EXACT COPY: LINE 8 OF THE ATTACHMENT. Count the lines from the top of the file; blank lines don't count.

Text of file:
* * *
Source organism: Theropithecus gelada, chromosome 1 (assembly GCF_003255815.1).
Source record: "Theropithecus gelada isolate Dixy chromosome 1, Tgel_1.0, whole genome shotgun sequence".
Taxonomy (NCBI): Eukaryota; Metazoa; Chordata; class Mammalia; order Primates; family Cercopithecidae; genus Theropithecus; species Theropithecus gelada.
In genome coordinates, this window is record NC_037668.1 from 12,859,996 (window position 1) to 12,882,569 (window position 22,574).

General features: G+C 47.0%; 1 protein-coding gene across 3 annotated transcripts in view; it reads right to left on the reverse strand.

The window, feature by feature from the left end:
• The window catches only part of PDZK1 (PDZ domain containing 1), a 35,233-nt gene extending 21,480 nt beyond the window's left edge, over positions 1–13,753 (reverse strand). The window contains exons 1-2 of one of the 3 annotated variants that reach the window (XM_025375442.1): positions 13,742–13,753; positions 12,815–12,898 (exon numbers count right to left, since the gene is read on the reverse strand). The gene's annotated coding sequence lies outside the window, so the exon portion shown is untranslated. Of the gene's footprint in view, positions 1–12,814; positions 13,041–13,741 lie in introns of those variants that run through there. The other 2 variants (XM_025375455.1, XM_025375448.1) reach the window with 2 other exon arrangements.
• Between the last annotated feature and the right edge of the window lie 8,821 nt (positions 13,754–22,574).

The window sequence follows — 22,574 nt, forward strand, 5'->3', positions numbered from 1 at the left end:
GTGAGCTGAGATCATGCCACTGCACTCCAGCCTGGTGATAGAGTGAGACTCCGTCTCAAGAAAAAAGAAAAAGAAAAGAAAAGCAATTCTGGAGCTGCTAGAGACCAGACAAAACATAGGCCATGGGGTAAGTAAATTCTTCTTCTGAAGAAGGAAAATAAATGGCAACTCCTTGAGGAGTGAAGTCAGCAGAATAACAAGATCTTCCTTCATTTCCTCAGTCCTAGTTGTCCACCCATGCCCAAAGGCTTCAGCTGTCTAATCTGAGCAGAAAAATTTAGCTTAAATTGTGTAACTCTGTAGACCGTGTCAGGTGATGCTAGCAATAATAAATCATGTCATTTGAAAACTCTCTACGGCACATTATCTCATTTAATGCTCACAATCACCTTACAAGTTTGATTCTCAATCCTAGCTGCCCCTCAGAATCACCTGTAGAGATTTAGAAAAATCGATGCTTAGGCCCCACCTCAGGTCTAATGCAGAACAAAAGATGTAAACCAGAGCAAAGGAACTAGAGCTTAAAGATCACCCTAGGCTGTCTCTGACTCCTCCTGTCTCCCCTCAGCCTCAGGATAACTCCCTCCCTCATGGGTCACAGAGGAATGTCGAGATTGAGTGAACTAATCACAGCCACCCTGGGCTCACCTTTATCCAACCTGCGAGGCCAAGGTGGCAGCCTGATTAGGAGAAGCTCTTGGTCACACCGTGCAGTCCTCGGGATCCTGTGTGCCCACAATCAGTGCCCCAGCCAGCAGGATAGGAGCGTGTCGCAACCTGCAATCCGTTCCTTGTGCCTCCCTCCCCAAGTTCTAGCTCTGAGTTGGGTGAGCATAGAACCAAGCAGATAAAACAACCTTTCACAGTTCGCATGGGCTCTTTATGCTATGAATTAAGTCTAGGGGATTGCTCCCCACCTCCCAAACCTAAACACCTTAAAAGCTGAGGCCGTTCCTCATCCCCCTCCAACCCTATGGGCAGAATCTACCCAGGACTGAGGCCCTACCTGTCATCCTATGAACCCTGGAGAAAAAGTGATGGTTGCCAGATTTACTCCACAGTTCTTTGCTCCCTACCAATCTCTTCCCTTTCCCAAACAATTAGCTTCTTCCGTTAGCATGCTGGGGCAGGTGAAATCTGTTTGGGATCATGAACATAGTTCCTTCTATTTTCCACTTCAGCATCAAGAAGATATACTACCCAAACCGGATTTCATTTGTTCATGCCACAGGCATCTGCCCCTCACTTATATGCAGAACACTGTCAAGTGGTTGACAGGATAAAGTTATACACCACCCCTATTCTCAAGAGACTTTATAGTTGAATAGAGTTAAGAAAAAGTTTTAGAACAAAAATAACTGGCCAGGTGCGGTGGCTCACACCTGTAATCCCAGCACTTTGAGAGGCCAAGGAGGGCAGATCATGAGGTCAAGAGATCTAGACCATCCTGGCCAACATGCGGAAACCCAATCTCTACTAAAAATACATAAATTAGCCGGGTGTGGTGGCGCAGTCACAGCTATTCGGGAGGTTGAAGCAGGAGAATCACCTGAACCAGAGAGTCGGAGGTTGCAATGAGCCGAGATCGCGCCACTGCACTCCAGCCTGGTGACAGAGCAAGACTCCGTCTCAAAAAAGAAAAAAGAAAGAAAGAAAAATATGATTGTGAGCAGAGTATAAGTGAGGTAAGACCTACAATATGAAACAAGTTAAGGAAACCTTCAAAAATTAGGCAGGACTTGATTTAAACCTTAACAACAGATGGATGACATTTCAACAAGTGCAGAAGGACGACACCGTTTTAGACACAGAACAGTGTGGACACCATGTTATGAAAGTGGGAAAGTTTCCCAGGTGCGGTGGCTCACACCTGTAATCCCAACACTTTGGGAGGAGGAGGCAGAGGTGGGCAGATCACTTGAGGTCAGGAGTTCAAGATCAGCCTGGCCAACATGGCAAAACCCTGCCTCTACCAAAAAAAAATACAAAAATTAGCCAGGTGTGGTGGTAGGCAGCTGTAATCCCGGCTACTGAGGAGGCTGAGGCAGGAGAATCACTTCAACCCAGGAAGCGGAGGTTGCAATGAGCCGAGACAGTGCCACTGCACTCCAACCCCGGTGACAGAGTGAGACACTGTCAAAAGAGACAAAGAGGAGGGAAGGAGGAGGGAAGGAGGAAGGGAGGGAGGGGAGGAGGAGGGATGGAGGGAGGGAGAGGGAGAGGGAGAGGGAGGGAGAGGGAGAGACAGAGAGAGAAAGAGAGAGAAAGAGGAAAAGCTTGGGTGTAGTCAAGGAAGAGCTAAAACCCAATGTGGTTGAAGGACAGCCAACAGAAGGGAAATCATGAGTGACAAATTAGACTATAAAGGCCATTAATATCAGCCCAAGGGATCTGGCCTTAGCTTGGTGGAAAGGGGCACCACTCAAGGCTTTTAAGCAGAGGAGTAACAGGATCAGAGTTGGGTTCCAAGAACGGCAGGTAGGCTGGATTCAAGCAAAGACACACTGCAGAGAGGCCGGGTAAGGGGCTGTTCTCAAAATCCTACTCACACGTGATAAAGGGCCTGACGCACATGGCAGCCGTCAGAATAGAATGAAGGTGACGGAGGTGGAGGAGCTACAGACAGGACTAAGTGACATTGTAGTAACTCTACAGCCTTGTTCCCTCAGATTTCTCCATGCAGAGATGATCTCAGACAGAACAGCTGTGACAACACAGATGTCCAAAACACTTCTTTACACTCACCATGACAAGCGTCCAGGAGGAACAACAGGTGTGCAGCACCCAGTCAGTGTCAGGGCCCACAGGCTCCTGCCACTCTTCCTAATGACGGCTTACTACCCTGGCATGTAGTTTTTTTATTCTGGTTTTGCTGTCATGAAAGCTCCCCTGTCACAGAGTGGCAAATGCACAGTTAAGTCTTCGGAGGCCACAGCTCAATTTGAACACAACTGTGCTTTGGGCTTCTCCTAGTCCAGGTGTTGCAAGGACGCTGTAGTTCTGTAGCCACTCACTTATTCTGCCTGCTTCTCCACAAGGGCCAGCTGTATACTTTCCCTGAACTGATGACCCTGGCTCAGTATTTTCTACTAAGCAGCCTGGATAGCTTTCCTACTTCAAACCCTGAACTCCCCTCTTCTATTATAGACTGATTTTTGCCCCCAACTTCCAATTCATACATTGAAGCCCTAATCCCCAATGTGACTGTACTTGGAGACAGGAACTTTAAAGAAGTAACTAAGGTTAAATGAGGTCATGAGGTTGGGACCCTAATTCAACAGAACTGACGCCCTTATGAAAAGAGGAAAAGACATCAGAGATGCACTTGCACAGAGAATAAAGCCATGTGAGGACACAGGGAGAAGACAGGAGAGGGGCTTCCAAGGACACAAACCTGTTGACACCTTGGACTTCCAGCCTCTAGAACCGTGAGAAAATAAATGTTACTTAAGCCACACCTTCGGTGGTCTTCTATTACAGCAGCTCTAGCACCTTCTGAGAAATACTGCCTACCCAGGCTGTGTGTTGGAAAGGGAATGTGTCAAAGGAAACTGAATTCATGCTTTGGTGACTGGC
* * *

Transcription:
• Between the last annotated feature and the right edge of the window lie 8,821 nt (positions 13,754–22,574).